The Importance of Fathers

This coming Sunday is ‘Father’s Day’—a day we set aside each year to honor our nation’s fathers and their contribution to the family unit. Unfortunately, fathers are not appreciated as they once were in our country and their contributions in childrearing, especially when it comes to raising their sons—has fallen on ‘hard-times.’
 
I admit that much of the criticism directed at dads today is ‘self-inflicted’.
 
In other words, it has been ‘earned’ by many fathers in their failure to be good role models for their children, good providers, faithful and loving husbands to their wives (which has a huge impact on children and their emotional development) and godly leaders in the home (if they haven’t abandoned their families and their responsibilities in the home all-together).

Yet society at large has greatly helped to denigrate and destroy the institution of fatherhood in the minds of many—which hasn’t motivated men to be better fathers either.

In an article entitled, “The War on Fathers”, author David Kupelian writes: 
 
“‘Father knows best.’ How do those three words make you feel? Turn them over in your mind a couple of times and be aware of the subtlest of feelings. Be honest. Do they make you feel slightly squeamish? A little discomfort in your solar plexus? Is something deep down inside you repelled by those words?   
 
If so, you’re not alone. Contempt for male authority – as if to say, “Give me a break, father sure didn’t know best in my life” – is everywhere around us. We’re swimming in it. You see, men, boys and masculinity itself have been under withering national assault for decades.
 
“Father Knows Best,” of course, was a popular TV show during the 1950’s, when I was a little boy. Set in the wholesome Midwestern town of “Springfield,” insurance agent Jim Anderson (played by Robert Young) would come home from work each evening, trade his sport jacket for a nice, comfortable sweater, and then deal with the everyday growing-up problems of his family. Both Jim and wife Margaret (played by Jane Wyatt) were cast as thoughtful and mature grown-ups. Jim could always be counted on to resolve that week’s crisis with a combination of kindness, fatherly strength and good old common sense.
 
Today, more often than not, television portrays husbands as bumbling losers or contemptible, self-absorbed egomaniacs. Whether in dramas, comedies or commercials—the patriarchy is dead, at least on TV where men are fools.
 
However, it’s not only in Hollywood, but on Main Street, that masculinity has become uncool and even despised.”
 
What has happened in our country that, in such a short time, masculinity in general and fatherhood in particular has become so maligned?  Well, a variety of factors have worked together to bring us to this place.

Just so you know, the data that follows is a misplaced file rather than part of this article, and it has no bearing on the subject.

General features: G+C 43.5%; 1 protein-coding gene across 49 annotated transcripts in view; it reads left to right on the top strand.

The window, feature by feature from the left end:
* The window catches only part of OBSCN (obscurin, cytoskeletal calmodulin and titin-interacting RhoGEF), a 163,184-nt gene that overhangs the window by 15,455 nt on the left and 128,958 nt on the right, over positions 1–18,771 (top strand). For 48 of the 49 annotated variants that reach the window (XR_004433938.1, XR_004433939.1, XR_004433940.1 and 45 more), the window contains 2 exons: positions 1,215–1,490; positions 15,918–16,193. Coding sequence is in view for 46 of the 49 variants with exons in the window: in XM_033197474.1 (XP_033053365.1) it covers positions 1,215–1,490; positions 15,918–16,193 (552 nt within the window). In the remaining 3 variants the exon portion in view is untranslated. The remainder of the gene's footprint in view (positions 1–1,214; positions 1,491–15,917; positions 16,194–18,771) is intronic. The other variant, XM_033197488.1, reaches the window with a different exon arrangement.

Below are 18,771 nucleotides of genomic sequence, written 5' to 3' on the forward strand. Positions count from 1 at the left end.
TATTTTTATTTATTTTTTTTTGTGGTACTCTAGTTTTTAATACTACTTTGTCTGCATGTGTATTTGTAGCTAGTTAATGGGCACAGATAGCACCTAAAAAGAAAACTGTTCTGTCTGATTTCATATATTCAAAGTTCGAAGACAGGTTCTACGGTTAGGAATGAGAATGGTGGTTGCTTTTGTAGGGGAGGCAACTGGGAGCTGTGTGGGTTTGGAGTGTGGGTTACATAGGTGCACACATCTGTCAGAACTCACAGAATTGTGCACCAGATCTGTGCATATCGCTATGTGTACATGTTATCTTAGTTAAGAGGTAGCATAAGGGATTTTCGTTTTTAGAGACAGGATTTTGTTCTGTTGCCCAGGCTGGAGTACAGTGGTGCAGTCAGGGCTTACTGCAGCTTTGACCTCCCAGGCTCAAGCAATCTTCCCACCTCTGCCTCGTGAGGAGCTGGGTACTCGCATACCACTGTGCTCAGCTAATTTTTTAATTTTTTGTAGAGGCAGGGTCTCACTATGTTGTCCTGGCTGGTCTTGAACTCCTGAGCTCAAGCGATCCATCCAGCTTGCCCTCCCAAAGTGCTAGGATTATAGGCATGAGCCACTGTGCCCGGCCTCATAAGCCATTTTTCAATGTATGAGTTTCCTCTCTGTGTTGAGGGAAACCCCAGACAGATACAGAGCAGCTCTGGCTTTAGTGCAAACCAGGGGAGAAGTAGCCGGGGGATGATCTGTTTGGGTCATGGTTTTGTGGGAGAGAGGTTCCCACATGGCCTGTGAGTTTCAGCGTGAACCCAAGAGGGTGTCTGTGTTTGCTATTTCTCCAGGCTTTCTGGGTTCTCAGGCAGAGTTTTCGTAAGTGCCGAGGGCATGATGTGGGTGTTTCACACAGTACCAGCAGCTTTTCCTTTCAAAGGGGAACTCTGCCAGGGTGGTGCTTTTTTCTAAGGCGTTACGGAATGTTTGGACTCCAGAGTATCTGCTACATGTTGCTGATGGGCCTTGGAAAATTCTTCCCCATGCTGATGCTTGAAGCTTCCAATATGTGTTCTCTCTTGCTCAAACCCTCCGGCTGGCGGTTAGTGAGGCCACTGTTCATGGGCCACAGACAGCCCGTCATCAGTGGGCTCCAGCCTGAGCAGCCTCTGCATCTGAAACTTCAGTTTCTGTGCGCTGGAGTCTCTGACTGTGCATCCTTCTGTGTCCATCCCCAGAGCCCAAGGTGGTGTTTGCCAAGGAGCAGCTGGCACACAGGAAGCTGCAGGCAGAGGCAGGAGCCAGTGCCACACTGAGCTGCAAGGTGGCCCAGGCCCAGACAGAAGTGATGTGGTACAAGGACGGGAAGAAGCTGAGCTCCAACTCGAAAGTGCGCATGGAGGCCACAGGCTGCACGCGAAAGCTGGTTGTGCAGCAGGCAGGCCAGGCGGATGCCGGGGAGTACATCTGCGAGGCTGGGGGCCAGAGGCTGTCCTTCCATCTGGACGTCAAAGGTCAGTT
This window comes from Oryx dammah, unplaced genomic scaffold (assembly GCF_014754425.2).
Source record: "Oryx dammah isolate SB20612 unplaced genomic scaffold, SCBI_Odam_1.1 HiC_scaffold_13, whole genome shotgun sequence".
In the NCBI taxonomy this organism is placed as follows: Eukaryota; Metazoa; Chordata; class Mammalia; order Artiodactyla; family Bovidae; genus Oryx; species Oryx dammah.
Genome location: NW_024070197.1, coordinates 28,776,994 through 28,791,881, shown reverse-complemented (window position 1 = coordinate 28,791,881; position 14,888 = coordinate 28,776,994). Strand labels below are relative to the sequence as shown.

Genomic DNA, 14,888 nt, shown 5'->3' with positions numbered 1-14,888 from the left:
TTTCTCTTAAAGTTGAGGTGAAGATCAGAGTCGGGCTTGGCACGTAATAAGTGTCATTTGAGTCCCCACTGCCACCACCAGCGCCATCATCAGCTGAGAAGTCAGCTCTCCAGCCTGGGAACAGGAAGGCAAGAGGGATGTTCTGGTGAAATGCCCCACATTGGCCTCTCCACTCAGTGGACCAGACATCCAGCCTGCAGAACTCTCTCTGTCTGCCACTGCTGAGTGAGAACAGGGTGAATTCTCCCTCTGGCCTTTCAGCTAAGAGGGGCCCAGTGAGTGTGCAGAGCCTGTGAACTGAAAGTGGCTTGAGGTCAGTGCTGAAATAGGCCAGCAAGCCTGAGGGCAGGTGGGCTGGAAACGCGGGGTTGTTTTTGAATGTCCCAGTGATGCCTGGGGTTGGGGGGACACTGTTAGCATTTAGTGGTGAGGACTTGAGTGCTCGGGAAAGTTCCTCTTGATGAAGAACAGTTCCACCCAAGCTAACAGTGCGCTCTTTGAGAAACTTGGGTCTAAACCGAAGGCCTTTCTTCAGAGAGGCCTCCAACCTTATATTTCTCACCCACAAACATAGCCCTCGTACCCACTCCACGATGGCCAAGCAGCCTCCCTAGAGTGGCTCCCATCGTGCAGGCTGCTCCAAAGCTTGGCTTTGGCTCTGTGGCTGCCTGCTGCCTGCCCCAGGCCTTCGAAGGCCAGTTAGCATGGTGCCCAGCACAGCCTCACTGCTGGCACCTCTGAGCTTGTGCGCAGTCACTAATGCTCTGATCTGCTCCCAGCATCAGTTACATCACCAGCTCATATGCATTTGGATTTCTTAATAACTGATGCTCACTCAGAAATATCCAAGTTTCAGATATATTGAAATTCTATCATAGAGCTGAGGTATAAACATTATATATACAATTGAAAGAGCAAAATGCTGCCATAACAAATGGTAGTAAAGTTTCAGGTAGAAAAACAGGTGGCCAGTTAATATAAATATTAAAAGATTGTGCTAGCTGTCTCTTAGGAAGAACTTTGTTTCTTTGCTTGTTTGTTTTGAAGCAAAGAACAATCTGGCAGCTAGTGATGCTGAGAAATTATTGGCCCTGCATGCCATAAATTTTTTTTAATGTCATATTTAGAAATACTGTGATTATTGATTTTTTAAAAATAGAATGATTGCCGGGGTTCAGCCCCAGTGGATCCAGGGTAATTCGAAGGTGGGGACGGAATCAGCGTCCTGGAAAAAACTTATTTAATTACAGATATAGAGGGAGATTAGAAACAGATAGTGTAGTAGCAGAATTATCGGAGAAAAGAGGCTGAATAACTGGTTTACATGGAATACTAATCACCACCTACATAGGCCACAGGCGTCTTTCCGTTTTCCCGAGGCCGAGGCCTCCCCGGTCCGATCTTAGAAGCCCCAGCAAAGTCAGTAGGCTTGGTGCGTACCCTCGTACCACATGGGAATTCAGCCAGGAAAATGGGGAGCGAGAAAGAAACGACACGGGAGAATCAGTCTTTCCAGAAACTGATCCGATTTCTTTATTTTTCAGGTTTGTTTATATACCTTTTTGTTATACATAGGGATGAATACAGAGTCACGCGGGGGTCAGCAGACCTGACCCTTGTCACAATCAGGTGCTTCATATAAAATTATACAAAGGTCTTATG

Author J. Richard Fugate in his book, “What the Bible Says About Being a Man” gives us a brief summary of some of the factors that have led to the cultural shift that has come to characterize 21st century America.
 
“There were very few major changes in society for the first 200 years of America’s agrarian (living off the land) history. Prior to about 1840, families were self-sufficient—growing or making almost everything they consumed. The average family had seven children who were an integral part of the family economy and who were schooled at home.
 
Then, the Industrial Revolution totally changed American life from 1840 to 1940. The family unit became restructured during this period. Fathers left the homestead to work in the city and the men/father influence in society began to decrease. Most home functions (growing food, making clothes, building furniture, training the children) had to be abandoned. It was during this time that women/mothers, instead of men/fathers, gradually became the moral leaders of home, family, school, church, and social reform.
 
Soon after the war was over in 1945, several factors converged at about the same time. 
 
  1.    America was beginning to experience tremendous prosperity.
  2.   Men were gone long hours from their homes to obtain that prosperity. 
  3.   Women were running the homes and the schools.
 
These factors led to a lack of masculine training of little boys in America.
 
Between World War II and the prosperity of the 50s, fathers were often absent from the home and therefore unable to influence their boys properly and exemplify for them what it meant to be a man. Little boys were surrounded by women caregivers almost all the time. They had mothers at home, female teachers at school, and even women Sunday school teachers in most cases.